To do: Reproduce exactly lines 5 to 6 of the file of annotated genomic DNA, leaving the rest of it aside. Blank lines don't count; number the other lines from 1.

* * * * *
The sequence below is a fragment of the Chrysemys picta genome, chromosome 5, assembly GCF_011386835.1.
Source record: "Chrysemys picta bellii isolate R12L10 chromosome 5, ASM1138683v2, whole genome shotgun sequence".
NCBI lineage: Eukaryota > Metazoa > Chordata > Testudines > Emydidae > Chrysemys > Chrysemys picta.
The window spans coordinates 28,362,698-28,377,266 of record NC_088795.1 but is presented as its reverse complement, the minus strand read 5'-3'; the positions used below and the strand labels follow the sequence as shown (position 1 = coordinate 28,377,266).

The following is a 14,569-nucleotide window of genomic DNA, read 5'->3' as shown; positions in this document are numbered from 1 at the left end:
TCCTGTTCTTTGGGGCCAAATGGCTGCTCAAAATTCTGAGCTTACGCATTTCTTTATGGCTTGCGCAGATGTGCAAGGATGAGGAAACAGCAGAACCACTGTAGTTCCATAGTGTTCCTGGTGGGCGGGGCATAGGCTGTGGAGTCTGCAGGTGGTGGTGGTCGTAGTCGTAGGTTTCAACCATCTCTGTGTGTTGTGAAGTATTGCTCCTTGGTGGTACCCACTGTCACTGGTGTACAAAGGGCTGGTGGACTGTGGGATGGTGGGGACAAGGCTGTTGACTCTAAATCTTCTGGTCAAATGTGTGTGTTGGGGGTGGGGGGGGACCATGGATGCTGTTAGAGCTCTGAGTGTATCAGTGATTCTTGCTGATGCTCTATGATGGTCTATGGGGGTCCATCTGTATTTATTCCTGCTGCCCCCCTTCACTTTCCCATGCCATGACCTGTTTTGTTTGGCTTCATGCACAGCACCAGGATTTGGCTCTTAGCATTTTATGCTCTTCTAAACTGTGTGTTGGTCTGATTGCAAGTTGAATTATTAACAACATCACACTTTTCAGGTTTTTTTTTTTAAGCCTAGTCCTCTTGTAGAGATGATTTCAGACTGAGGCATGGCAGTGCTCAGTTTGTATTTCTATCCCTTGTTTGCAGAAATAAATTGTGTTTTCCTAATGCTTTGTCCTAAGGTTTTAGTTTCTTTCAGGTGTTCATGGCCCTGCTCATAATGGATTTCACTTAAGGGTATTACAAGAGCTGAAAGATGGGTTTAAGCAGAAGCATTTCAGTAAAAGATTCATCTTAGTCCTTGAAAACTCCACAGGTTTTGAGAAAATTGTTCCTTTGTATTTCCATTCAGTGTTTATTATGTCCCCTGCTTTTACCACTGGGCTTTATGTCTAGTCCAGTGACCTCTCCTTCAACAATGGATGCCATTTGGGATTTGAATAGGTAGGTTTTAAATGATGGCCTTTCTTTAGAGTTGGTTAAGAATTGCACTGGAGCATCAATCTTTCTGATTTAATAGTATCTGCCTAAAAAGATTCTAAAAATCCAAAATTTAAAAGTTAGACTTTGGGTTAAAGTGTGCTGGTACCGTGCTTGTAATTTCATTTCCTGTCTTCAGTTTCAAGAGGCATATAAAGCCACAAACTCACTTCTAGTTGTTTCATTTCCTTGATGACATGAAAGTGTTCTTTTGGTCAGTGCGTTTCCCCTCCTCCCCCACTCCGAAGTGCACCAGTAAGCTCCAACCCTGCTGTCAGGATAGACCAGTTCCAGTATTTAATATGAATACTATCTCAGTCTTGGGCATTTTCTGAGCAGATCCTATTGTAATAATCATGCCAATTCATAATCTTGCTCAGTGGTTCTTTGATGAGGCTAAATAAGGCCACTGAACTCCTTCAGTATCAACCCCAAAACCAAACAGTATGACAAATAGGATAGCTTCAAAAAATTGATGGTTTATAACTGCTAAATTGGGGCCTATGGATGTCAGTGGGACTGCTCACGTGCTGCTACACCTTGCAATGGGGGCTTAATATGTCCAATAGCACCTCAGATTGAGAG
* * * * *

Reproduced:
The following is a 14,569-nucleotide window of genomic DNA, read 5'->3' as shown; positions in this document are numbered from 1 at the left end:
TCCTGTTCTTTGGGGCCAAATGGCTGCTCAAAATTCTGAGCTTACGCATTTCTTTATGGCTTGCGCAGATGTGCAAGGATGAGGAAACAGCAGAACCACTGTAGTTCCATAGTGTTCCTGGTGGGCGGGGCATAGGCTGTGGAGTCTGCAGGTGGTGGTGGTCGTAGTCGTAGGTTTCAACCATCTCTGTGTGTTGTGAAGTATTGCTCCTTGGTGGTACCCACTGTCACTGGTGTACAAAGGGCTGGTGGACTGTGGGATGGTGGGGACAAGGCTGTTGACTCTAAATCTTCTGGTCAAATGTGTGTGTTGGGGGTGGGGGGGGACCATGGATGCTGTTAGAGCTCTGAGTGTATCAGTGATTCTTGCTGATGCTCTATGATGGTCTATGGGGGTCCATCTGTATTTATTCCTGCTGCCCCCCTTCACTTTCCCATGCCATGACCTGTTTTGTTTGGCTTCATGCACAGCACCAGGATTTGGCTCTTAGCATTTTATGCTCTTCTAAACTGTGTGTTGGTCTGATTGCAAGTTGAATTATTAACAACATCACACTTTTCAGGTTTTTTTTTTTAAGCCTAGTCCTCTTGTAGAGATGATTTCAGACTGAGGCATGGCAGTGCTCAGTTTGTATTTCTATCCCTTGTTTGCAGAAATAAATTGTGTTTTCCTAATGCTTTGTCCTAAGGTTTTAGTTTCTTTCAGGTGTTCATGGCCCTGCTCATAATGGATTTCACTTAAGGGTATTACAAGAGCTGAAAGATGGGTTTAAGCAGAAGCATTTCAGTAAAAGATTCATCTTAGTCCTTGAAAACTCCACAGGTTTTGAGAAAATTGTTCCTTTGTATTTCCATTCAGTGTTTATTATGTCCCCTGCTTTTACCACTGGGCTTTATGTCTAGTCCAGTGACCTCTCCTTCAACAATGGATGCCATTTGGGATTTGAATAGGTAGGTTTTAAATGATGGCCTTTCTTTAGAGTTGGTTAAGAATTGCACTGGAGCATCAATCTTTCTGATTTAATAGTATCTGCCTAAAAAGATTCTAAAAATCCAAAATTTAAAAGTTAGACTTTGGGTTAAAGTGTGCTGGTACCGTGCTTGTAATTTCATTTCCTGTCTTCAGTTTCAAGAGGCATATAAAGCCACAAACTCACTTCTAGTTGTTTCATTTCCTTGATGACATGAAAGTGTTCTTTTGGTCAGTGCGTTTCCCCTCCTCCCCCACTCCGAAGTGCACCAGTAAGCTCCAACCCTGCTGTCAGGATAGACCAGTTCCAGTATTTAATATGAATACTATCTCAGTCTTGGGCATTTTCTGAGCAGATCCTATTGTAATAATCATGCCAATTCATAATCTTGCTCAGTGGTTCTTTGATGAGGCTAAATAAGGCCACTGAACTCCTTCAGTATCAACCCCAAAACCAAACAGTATGACAAATAGGATAGCTTCAAAAAATTGATGGTTTATAACTGCTAAATTGGGGCCTATGGATGTCAGTGGGACTGCTCACGTGCTGCTACACCTTGCAATGGGGGCTTAATATGTCCAATAGCACCTCAGATTGAGAG